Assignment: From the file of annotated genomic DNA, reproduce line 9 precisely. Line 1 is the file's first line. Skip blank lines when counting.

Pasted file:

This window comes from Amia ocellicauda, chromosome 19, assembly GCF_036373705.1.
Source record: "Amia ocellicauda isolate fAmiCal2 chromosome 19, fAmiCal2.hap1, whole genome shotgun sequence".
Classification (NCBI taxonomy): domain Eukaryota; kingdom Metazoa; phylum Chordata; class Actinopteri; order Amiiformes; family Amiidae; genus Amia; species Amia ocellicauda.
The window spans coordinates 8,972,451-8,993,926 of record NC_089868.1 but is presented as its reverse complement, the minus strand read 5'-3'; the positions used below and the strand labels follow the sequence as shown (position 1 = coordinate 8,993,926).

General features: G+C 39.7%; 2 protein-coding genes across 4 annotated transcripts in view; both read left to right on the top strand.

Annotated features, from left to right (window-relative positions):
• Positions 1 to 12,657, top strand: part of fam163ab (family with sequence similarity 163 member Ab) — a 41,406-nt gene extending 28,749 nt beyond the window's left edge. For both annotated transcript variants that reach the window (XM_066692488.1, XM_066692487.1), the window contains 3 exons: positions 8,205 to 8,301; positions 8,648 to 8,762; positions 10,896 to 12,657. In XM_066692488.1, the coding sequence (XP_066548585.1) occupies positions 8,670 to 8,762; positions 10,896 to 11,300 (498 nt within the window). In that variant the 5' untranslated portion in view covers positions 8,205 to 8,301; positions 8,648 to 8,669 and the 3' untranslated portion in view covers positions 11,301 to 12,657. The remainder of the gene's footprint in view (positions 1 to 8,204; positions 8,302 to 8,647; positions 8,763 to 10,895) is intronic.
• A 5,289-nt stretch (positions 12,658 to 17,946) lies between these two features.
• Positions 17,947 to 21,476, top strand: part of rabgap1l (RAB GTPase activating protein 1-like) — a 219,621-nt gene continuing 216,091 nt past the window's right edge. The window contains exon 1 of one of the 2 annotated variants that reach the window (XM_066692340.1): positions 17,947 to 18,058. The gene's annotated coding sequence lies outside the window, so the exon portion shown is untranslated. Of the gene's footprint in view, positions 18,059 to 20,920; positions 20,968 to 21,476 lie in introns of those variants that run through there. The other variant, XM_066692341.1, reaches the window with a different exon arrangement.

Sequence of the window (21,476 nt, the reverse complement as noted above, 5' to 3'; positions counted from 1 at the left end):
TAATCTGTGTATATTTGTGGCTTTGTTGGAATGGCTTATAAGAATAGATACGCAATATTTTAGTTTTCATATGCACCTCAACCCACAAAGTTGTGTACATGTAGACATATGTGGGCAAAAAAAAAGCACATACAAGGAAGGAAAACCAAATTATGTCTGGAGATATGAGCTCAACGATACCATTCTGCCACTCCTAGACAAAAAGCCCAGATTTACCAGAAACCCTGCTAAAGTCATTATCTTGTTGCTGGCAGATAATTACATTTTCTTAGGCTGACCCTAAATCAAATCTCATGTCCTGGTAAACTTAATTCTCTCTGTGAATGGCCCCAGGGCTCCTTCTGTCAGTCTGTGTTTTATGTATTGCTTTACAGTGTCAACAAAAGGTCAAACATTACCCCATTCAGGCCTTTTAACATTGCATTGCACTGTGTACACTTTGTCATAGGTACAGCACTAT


• Positions 17,947 to 21,476, top strand: part of rabgap1l (RAB GTPase activating protein 1-like) — a 219,621-nt gene continuing 216,091 nt past the window's right edge. The window contains exon 1 of one of the 2 annotated variants that reach the window (XM_066692340.1): positions 17,947 to 18,058. The gene's annotated coding sequence lies outside the window, so the exon portion shown is untranslated. Of the gene's footprint in view, positions 18,059 to 20,920; positions 20,968 to 21,476 lie in introns of those variants that run through there. The other variant, XM_066692341.1, reaches the window with a different exon arrangement.